£70bn: the cost of poor productivity

UK employers have been urged to radically overhaul their training processes after it emerged that poor productivity cost them £70bn last year.

Employers in England alone spent a record £33.3bn on training last year to boost the performance of their workforces, according to statistics from the Learning and Skills Council.

But the effectiveness of this training has been called into question by separate research from Proudfoot Consulting, which revealed that poor productivity cost UK employers £70bn in 2005 – equivalent to 36 days per worker, per year.

The Proudfoot Productivity Report showed that UK companies waste more time than those of any other nation in the West.

It is based on more than 800 responses from executives in 19 countries and 1,900 in-depth business reviews of companies in 30 countries.

Simon Glynn, chief operating officer at Proudfoot, said most of the training provision in firms was mis-directed. “Much of UK learning is classroom-based, where it needs to be hands-on training in the field,” he said.

Joanne Francom, head of HR at housing group WP Homes, said huge training spend in itself would not improve productivity.

“Employers need to consider the relevance of the training they are providing, which should be individually matched to an employee’s competence against the requirements of their role,” she said.

Debbie Whitaker, group head of people product management at Standard Chartered bank, said many companies saw training as a panacea for improving productivity, but didn’t measure its impact on performance.

“Worse, many companies focus training spend on problem areas, rather than leveraging their skills for high performance,” she said.

HR departments should provide follow-up help to ensure employees apply what they have learned to their jobs, said Judith Coslett, head of HR at Guildford Borough Council. “But HR has a battle on its hands to try and convince managers to prioritise time for this,” she warned.

Feedback from the profession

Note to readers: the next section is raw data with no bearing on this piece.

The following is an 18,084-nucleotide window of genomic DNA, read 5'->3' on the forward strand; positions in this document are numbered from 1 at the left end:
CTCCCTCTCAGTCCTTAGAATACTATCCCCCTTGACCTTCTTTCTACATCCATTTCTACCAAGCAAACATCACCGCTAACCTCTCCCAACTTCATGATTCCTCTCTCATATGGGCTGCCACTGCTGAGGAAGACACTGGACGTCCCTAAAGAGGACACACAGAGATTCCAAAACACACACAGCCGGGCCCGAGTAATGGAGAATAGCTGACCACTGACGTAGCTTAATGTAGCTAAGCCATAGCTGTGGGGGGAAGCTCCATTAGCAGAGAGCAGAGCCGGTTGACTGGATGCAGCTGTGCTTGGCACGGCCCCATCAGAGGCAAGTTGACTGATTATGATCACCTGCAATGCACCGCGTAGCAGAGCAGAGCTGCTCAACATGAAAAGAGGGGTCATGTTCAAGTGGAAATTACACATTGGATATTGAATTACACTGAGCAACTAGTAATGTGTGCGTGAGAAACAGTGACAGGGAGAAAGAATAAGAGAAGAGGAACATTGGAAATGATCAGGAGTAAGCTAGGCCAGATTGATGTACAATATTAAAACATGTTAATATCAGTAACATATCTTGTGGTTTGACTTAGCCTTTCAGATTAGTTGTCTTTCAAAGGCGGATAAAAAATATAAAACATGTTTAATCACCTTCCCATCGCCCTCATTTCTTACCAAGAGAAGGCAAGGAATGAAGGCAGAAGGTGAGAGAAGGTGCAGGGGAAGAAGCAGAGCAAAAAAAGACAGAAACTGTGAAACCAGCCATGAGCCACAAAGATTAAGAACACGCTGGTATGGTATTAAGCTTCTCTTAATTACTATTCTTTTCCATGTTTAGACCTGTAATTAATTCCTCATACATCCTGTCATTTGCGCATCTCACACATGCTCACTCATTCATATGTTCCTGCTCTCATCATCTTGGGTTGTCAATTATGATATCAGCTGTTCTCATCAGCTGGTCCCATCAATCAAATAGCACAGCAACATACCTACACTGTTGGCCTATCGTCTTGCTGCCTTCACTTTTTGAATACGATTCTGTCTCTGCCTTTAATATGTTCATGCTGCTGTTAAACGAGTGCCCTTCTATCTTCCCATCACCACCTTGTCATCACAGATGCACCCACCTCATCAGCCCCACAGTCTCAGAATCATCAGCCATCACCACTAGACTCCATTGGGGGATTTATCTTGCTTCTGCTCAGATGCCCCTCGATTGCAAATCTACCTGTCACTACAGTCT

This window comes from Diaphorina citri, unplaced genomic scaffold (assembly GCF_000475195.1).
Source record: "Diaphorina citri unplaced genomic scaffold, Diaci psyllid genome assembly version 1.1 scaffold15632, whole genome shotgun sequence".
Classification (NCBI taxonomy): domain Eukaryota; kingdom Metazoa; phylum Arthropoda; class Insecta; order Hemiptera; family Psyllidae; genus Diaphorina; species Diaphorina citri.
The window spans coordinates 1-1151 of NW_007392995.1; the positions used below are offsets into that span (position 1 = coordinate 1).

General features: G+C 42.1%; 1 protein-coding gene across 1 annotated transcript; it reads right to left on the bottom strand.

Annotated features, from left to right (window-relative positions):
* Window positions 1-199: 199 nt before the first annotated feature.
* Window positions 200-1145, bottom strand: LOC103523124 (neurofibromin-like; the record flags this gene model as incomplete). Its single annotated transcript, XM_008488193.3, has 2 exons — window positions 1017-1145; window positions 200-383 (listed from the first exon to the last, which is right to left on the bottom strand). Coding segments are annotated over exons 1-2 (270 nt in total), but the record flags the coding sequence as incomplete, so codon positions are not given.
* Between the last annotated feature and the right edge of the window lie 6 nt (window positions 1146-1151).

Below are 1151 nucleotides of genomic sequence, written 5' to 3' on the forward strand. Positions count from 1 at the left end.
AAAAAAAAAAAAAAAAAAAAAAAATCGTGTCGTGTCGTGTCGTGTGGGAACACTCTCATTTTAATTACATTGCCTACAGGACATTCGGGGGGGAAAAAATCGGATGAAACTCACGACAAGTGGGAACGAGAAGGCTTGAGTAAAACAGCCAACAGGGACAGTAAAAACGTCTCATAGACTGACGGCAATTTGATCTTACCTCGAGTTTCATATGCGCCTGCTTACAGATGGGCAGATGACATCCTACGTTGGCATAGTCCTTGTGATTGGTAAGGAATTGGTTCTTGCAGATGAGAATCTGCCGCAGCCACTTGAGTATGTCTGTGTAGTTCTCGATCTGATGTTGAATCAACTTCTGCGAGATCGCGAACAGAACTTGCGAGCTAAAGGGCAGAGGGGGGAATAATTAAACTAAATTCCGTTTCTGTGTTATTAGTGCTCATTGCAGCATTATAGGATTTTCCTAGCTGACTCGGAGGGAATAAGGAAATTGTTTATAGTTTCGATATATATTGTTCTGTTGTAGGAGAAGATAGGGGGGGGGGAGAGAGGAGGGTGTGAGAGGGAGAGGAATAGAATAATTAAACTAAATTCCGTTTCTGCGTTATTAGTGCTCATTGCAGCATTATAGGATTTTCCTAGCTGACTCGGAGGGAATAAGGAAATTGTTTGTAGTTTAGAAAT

Cara Davani, group director corporate services, Genesis Housing Group – “Organisations have a bad habit of throwing large sums of money at training in the hope they are deemed to be a good employer, but this is not always the solution. Productivity is improved by more robust performance management primarily, but supported by good employment and development practices.”

Joanne Francom, head of HR, WP Homes – “HR teams should focus on delivering personal development planning tools for managers. They may also need training on conducting one-to-one development reviews. Inappropriate training leads to high turnover and low morale.”

Paul Kearns, director, HR consultancy PWL – Most organisations do not get to grips with performance issues, and they measure training very badly or not at all. They also do not design training to have a measurable business impact. And of course, HR has not done anything to improve the situation. I have been saying this for years.”

Judith Coslett, head of HR, Guildford Borough Council – “Line managers should know what their staff will be learning and how it is relevant to their role. They can then support the employees in applying their learning. In practice, few line managers are willing to do this because of the time it takes.”

How to conduct a training needs analysis

 

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